IANAL, but I tend to go with Alan Dershowitz and Andy McCarthy on this and believe that the president has the authority to halt any investigation at any time for any reason. Otherwise, carried to its logical conclusion, an FBI agent could start an investigation on their own volition. If their supervisor said, knock it off. That supervisor would be guilty of obstruction of justice. The issue is one of who has the authority to set investigative priorities for the FBI and Justice and other federal law enforcement agencies and the Constitution is pretty clear: “The executive power shall be vested in a President of the United States of America.” Some of that power has been delegated to “inferior officers” but delegation of power does not mean abrogation of power.

Quite honestly, I can’t imagine why Mueller is even pursuing this as it a) seems vindictive, and b) appears to be a political hit job rather than a good faith effort to find an answer to the Russian collusion allegation–something Mueller seems supremely unconcerned about at the moment despite the damage it is doing to the administration.

The second is just as irritating to the left but not really subject to argument. Can Trump be indicted?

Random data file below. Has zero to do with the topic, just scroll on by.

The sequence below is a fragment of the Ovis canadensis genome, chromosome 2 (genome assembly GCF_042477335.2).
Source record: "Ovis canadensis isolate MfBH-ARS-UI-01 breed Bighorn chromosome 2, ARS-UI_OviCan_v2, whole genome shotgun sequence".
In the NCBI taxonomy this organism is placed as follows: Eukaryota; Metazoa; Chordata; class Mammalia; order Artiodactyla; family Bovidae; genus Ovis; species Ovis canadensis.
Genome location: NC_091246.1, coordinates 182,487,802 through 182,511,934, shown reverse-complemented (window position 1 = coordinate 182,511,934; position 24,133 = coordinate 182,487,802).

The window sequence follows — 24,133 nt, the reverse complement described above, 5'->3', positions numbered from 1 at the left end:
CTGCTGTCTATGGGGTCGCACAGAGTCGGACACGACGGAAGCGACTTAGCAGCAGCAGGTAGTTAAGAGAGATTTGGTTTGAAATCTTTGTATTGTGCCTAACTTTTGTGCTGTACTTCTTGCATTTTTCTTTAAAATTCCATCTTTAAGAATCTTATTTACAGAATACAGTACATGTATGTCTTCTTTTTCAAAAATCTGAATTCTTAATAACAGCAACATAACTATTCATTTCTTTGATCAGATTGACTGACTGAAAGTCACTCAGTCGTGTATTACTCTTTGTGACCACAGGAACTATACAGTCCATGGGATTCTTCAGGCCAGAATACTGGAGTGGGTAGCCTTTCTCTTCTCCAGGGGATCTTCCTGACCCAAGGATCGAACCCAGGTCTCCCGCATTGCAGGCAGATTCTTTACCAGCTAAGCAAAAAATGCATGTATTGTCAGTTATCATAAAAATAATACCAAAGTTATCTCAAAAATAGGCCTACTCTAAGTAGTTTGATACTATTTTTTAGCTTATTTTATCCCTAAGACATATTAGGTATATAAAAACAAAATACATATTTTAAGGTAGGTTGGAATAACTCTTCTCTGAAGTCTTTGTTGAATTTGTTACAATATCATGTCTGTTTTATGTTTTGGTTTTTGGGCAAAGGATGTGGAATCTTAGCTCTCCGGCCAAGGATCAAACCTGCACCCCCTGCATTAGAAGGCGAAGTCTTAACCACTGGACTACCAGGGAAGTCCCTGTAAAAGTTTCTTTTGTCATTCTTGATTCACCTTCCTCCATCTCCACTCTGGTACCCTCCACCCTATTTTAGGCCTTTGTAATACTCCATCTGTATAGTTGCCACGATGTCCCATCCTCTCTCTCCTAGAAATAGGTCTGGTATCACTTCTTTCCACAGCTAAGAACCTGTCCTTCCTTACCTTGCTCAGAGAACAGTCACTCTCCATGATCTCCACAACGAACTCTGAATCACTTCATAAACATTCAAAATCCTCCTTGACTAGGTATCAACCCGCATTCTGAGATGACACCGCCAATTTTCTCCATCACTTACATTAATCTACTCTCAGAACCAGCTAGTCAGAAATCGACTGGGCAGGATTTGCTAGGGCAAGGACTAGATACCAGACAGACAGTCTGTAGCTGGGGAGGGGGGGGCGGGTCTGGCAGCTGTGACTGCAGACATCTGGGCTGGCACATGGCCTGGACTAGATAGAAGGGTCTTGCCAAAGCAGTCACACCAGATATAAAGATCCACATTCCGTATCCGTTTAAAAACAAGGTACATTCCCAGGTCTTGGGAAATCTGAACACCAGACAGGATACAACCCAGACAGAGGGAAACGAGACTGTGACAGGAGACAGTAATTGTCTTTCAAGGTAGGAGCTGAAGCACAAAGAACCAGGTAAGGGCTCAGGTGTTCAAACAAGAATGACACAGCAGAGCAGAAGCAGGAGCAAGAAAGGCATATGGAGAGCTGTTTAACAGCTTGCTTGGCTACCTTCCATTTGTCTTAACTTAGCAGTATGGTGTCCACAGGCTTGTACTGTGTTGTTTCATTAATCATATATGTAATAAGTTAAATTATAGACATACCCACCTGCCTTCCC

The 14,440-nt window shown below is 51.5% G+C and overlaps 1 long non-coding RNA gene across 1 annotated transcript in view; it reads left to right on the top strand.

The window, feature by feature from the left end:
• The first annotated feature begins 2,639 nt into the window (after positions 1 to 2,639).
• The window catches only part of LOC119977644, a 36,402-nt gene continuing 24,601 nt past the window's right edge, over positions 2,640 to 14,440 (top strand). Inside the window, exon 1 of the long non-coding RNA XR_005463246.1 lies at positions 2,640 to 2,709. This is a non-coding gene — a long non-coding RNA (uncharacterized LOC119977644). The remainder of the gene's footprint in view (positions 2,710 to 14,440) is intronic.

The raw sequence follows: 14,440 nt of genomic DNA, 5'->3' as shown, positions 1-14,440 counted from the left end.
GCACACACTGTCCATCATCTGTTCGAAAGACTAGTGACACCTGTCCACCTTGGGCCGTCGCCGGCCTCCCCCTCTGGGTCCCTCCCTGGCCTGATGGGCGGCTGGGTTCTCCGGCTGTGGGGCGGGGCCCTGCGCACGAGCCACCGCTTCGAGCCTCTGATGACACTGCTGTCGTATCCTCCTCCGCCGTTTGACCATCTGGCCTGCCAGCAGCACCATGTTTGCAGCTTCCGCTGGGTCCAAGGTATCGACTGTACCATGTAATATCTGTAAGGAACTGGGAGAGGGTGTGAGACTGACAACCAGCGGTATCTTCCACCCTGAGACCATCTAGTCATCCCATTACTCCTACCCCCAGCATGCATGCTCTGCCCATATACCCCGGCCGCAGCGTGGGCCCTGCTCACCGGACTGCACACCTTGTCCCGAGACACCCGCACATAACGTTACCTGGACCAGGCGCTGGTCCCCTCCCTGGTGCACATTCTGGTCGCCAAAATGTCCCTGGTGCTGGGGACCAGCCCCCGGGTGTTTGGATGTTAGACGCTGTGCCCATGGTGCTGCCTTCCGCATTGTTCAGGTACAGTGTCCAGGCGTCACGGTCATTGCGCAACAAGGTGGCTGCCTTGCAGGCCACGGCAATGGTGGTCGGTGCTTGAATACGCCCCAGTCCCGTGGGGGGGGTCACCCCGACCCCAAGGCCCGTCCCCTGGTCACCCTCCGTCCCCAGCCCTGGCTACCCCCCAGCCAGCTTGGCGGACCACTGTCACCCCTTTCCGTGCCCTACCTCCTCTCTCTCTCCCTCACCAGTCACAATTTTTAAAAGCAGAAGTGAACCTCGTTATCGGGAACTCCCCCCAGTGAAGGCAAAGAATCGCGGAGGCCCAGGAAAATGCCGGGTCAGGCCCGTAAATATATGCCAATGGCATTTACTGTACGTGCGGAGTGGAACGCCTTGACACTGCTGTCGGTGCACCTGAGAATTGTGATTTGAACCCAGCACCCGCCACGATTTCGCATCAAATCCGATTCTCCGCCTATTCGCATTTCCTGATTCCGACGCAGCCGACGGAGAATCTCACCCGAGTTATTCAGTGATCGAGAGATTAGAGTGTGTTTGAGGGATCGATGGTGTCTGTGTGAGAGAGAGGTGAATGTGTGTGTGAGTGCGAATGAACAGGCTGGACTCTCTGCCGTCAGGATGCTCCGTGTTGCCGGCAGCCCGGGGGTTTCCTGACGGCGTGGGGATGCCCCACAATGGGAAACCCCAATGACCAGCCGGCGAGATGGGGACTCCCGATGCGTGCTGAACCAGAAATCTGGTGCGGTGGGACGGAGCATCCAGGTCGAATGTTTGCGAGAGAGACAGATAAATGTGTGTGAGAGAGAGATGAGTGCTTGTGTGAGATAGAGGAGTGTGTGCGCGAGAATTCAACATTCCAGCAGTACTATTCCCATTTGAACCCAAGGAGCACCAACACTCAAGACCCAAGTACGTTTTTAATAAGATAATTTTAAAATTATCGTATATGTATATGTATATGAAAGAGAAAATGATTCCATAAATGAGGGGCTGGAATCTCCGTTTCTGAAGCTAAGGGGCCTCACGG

The answer here, as much as the left and NeverTrump coalition might not like to hear it, is clear an unambiguous. President Trump cannot be indicted while he is serving as president. This is from the DOJ memorandum on the subject. What this means is that no employee of the Justice Department, like Mueller, can attempt to indict President Trump. It further means that if Mueller somehow cajoles Rod Rosenstein into letting him get a subpoena, there is no legal mechanism by which Trump can be compelled to obey. Period. End of Constitutional Crisis.

In 1973, the Department of Justice concluded that the indictment and criminal prosecution of a sitting President would unduly interfere with the ability of the executive branch to perform its constitutionally assigned duties, and would thus violate the constitutional separation of powers. No court has addressed this question directly, but the judicial precedents that bear on the continuing validity of our constitutional analysis are consistent with both the analytic approach taken and the conclusions reached. Our view remains that a sitting President is constitutionally immune from indictment and criminal prosecution.

The real question is what would Congress do if Trump did pull the plug on Mueller? My gut feeling is that Mueller’s star is sufficiently low that if Trump decided to fire Mueller and direct a final report be written on the Russian collusion allegation that there would be huffing and puffing but no one’s house would get blown down. Public trust in Mueller is low and it is falling. In early May a CBS poll indicated that a solid majority of Americans, 53%, thought the Mueller investigation was politically inspired. That number is probably lower today. If the GOP holds its House majority in November, something that is looking more and more likely, then that new Congress is not going to vote to impeach Trump because a lot of them will have owed their election to him.